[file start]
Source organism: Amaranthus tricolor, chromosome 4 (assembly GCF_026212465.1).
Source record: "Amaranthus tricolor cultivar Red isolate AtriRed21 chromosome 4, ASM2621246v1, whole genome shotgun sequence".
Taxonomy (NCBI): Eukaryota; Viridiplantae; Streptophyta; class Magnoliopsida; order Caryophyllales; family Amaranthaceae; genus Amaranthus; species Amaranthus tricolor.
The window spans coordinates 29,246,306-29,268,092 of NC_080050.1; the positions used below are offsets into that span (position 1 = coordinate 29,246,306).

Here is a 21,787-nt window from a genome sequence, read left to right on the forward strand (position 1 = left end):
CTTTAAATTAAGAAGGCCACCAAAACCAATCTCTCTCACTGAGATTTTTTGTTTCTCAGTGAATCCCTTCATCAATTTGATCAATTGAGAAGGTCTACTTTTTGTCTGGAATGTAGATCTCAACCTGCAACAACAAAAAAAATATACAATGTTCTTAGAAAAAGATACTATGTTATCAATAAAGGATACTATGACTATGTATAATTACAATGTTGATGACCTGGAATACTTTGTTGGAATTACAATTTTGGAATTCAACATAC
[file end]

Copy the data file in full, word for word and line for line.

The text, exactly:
Source organism: Amaranthus tricolor, chromosome 4 (assembly GCF_026212465.1).
Source record: "Amaranthus tricolor cultivar Red isolate AtriRed21 chromosome 4, ASM2621246v1, whole genome shotgun sequence".
Taxonomy (NCBI): Eukaryota; Viridiplantae; Streptophyta; class Magnoliopsida; order Caryophyllales; family Amaranthaceae; genus Amaranthus; species Amaranthus tricolor.
The window spans coordinates 29,246,306-29,268,092 of NC_080050.1; the positions used below are offsets into that span (position 1 = coordinate 29,246,306).

Here is a 21,787-nt window from a genome sequence, read left to right on the forward strand (position 1 = left end):
CTTTAAATTAAGAAGGCCACCAAAACCAATCTCTCTCACTGAGATTTTTTGTTTCTCAGTGAATCCCTTCATCAATTTGATCAATTGAGAAGGTCTACTTTTTGTCTGGAATGTAGATCTCAACCTGCAACAACAAAAAAAATATACAATGTTCTTAGAAAAAGATACTATGTTATCAATAAAGGATACTATGACTATGTATAATTACAATGTTGATGACCTGGAATACTTTGTTGGAATTACAATTTTGGAATTCAACATAC